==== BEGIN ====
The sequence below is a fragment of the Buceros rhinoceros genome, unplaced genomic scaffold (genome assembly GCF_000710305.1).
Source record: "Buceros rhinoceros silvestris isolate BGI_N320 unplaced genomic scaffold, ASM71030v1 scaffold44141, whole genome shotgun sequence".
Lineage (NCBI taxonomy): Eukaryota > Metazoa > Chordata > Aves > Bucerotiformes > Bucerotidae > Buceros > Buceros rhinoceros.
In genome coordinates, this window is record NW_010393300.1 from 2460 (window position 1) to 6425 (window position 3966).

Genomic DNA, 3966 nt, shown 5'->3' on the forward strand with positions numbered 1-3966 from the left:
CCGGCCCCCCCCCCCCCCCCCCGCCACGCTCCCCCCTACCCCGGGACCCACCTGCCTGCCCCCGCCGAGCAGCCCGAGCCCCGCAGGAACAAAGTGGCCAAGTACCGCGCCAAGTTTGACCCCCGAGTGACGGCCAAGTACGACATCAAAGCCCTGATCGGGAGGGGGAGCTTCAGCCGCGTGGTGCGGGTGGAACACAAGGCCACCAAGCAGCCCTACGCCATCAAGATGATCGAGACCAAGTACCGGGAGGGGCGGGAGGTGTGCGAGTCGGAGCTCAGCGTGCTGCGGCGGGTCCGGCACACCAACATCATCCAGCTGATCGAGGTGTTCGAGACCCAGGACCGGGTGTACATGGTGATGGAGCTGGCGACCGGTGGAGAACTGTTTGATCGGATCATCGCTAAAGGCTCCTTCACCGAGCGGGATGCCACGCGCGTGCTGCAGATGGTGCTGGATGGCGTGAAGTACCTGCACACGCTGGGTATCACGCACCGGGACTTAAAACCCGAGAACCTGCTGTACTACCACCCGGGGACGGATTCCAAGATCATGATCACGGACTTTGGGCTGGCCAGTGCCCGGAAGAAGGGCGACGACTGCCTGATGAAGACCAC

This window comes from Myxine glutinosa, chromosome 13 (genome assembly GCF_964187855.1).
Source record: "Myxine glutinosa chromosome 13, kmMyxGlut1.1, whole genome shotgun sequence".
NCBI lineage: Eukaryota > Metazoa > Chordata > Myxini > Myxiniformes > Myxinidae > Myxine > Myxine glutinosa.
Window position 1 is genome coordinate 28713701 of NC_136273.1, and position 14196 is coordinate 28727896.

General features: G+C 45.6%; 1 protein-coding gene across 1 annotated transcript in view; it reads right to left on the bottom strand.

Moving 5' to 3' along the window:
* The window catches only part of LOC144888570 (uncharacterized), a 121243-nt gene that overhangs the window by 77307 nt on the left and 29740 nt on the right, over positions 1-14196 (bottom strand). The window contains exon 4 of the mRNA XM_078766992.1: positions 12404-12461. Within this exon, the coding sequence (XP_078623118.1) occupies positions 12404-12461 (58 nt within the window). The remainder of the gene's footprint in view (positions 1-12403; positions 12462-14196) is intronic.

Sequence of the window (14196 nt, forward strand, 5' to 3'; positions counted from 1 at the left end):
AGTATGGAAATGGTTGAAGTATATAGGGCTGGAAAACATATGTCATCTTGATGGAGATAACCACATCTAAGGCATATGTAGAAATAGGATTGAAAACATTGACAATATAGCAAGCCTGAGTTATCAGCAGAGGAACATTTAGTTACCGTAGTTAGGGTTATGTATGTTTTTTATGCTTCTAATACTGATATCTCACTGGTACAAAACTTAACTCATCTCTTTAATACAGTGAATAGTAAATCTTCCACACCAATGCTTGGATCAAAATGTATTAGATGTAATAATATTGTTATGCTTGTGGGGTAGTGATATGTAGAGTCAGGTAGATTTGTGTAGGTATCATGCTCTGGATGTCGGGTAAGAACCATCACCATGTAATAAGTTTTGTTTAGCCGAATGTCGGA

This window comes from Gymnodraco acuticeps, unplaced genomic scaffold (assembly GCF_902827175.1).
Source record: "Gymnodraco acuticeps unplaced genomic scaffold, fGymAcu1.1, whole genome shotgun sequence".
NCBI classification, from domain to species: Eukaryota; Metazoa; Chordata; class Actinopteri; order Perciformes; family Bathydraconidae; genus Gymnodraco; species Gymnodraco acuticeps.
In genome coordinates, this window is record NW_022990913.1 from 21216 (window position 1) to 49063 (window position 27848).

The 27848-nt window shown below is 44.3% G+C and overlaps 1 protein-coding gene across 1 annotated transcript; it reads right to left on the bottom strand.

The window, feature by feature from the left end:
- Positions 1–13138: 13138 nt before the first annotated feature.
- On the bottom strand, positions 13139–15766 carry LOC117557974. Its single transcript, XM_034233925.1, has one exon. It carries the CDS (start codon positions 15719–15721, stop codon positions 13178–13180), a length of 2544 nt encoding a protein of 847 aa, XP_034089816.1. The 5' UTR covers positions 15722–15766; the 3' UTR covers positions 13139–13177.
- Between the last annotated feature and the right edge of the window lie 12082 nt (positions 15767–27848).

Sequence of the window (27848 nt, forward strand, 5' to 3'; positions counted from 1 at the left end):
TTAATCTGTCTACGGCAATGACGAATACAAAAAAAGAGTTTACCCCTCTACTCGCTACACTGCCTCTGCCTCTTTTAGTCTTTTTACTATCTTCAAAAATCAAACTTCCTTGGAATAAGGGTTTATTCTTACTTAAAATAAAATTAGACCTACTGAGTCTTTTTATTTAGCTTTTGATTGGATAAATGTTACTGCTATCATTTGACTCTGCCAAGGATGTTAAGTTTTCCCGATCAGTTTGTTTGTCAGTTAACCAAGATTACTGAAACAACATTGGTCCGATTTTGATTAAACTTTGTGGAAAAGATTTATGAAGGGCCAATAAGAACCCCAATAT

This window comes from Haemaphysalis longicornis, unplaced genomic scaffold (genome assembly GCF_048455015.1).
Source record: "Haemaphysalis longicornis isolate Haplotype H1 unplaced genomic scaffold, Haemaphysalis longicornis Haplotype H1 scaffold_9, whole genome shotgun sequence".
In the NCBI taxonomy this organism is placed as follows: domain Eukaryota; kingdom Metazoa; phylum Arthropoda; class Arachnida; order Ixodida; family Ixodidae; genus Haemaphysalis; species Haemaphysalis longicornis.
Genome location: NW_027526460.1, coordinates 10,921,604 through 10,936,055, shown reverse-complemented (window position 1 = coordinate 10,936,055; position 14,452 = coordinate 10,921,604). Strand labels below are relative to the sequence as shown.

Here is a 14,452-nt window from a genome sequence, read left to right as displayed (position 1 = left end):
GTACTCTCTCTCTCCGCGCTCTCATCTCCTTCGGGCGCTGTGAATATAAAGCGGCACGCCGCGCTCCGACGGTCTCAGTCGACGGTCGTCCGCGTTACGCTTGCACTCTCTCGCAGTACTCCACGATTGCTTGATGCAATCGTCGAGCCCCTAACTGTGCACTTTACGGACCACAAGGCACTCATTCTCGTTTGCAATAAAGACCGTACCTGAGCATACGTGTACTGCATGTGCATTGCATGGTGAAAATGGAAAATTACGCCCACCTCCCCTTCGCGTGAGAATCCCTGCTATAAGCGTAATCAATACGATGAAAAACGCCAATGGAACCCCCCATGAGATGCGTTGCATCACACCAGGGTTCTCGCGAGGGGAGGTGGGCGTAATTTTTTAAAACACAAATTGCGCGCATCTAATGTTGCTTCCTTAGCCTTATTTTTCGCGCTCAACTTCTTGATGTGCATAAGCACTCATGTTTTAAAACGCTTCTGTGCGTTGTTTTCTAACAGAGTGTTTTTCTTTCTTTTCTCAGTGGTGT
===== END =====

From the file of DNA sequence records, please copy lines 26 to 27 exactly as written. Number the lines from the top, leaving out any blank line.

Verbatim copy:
TTAATCTGTCTACGGCAATGACGAATACAAAAAAAGAGTTTACCCCTCTACTCGCTACACTGCCTCTGCCTCTTTTAGTCTTTTTACTATCTTCAAAAATCAAACTTCCTTGGAATAAGGGTTTATTCTTACTTAAAATAAAATTAGACCTACTGAGTCTTTTTATTTAGCTTTTGATTGGATAAATGTTACTGCTATCATTTGACTCTGCCAAGGATGTTAAGTTTTCCCGATCAGTTTGTTTGTCAGTTAACCAAGATTACTGAAACAACATTGGTCCGATTTTGATTAAACTTTGTGGAAAAGATTTATGAAGGGCCAATAAGAACCCCAATAT

This window comes from Haemaphysalis longicornis, unplaced genomic scaffold (genome assembly GCF_048455015.1).